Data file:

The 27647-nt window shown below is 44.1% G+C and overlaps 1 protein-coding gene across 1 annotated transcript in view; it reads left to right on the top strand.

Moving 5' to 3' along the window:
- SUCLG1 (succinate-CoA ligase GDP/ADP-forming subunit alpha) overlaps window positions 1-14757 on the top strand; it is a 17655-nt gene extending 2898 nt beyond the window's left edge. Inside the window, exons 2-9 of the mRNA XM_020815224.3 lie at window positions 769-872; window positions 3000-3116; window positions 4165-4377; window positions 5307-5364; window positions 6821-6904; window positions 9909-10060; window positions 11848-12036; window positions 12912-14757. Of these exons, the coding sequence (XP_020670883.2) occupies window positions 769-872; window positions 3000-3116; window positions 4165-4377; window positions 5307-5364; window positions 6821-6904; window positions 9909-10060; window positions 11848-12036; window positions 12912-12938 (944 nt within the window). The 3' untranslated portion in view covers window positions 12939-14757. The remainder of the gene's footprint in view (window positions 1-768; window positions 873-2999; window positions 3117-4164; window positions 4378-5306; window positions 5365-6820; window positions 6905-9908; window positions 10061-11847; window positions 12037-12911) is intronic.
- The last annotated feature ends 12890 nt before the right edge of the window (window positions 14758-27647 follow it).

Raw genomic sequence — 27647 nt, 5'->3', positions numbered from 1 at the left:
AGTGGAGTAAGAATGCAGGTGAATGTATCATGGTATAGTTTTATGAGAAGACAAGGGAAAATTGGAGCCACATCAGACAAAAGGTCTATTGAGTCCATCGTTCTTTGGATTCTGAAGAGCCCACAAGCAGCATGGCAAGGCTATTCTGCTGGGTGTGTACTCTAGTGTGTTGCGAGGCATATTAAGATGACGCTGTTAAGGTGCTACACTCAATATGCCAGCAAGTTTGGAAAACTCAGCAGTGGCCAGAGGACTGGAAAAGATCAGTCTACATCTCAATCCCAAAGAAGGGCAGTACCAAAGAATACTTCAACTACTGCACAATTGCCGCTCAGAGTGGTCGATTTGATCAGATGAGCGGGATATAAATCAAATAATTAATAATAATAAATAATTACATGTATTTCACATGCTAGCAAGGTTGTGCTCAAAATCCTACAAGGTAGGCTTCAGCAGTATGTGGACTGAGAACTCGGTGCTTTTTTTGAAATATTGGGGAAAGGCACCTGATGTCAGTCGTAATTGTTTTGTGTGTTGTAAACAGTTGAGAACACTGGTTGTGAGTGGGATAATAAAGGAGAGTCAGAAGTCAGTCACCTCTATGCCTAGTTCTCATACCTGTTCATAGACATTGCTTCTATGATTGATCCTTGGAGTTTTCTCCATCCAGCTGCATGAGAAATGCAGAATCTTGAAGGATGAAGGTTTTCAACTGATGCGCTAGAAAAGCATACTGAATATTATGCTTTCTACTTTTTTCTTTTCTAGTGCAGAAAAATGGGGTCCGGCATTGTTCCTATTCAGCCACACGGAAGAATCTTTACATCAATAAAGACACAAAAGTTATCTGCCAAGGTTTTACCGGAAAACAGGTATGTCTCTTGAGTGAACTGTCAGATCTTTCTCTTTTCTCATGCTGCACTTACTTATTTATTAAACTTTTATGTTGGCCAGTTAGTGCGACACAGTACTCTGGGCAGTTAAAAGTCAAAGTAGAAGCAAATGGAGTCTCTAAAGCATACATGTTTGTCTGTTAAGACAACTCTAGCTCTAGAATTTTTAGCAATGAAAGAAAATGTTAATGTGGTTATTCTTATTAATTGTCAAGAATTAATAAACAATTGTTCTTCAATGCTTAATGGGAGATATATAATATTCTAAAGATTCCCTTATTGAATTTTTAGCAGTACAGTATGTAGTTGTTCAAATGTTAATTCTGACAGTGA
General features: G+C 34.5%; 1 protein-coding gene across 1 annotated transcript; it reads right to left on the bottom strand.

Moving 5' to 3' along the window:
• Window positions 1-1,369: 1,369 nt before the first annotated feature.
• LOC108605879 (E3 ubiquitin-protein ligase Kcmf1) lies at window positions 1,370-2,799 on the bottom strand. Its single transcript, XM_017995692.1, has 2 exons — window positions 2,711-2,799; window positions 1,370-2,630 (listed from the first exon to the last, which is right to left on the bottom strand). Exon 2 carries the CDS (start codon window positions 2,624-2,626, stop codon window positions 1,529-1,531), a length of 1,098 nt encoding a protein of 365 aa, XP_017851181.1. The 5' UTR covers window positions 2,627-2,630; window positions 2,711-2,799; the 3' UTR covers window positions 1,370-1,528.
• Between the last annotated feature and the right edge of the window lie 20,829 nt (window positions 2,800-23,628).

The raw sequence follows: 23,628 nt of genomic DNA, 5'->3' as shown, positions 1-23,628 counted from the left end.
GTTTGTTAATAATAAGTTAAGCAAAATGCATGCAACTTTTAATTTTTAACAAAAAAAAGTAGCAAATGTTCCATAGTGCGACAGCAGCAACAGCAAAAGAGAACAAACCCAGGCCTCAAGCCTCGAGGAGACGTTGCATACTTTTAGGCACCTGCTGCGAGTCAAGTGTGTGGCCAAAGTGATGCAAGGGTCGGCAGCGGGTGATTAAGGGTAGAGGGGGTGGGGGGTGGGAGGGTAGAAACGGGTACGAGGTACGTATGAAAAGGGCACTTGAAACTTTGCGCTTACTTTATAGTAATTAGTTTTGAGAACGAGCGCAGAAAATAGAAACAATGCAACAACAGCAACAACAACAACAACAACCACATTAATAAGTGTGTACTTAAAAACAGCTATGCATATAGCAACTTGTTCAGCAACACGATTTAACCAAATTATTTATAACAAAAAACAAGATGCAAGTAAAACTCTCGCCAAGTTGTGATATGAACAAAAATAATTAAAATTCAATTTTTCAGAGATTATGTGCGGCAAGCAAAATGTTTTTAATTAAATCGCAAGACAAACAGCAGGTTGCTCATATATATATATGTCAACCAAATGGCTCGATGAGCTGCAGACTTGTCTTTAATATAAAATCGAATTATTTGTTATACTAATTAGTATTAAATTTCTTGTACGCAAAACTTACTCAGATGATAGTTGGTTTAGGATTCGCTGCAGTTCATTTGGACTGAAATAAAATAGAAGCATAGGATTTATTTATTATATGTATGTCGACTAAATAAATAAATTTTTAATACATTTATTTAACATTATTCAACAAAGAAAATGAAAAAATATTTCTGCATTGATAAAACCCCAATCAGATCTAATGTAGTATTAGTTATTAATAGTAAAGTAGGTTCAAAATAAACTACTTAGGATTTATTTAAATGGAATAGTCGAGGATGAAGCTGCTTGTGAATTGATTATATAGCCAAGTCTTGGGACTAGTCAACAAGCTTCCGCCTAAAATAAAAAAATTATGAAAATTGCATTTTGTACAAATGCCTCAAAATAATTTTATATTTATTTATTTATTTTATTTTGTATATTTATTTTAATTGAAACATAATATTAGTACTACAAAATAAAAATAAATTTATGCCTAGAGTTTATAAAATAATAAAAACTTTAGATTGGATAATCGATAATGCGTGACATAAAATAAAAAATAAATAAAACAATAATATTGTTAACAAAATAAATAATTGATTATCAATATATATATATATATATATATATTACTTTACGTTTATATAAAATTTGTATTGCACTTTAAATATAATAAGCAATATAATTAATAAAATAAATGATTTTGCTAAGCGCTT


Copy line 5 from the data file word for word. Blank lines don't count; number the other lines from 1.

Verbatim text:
Raw genomic sequence — 27647 nt, 5'->3', positions numbered from 1 at the left: